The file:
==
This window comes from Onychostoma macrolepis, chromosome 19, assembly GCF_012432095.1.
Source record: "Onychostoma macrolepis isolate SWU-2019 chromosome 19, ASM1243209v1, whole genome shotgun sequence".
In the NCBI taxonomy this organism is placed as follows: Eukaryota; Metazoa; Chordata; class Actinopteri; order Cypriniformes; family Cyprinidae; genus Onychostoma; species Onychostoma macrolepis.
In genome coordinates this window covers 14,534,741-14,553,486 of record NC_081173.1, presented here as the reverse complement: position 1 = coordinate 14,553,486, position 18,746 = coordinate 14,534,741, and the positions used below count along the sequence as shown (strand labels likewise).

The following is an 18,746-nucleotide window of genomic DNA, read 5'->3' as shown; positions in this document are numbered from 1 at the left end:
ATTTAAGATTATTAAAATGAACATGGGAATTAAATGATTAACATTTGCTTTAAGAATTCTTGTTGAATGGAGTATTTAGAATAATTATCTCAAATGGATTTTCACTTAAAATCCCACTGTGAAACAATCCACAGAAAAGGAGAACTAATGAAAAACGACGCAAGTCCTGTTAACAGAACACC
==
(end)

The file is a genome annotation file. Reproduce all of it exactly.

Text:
This window comes from Onychostoma macrolepis, chromosome 19, assembly GCF_012432095.1.
Source record: "Onychostoma macrolepis isolate SWU-2019 chromosome 19, ASM1243209v1, whole genome shotgun sequence".
In the NCBI taxonomy this organism is placed as follows: Eukaryota; Metazoa; Chordata; class Actinopteri; order Cypriniformes; family Cyprinidae; genus Onychostoma; species Onychostoma macrolepis.
In genome coordinates this window covers 14,534,741-14,553,486 of record NC_081173.1, presented here as the reverse complement: position 1 = coordinate 14,553,486, position 18,746 = coordinate 14,534,741, and the positions used below count along the sequence as shown (strand labels likewise).

The following is an 18,746-nucleotide window of genomic DNA, read 5'->3' as shown; positions in this document are numbered from 1 at the left end:
ATTTAAGATTATTAAAATGAACATGGGAATTAAATGATTAACATTTGCTTTAAGAATTCTTGTTGAATGGAGTATTTAGAATAATTATCTCAAATGGATTTTCACTTAAAATCCCACTGTGAAACAATCCACAGAAAAGGAGAACTAATGAAAAACGACGCAAGTCCTGTTAACAGAACACC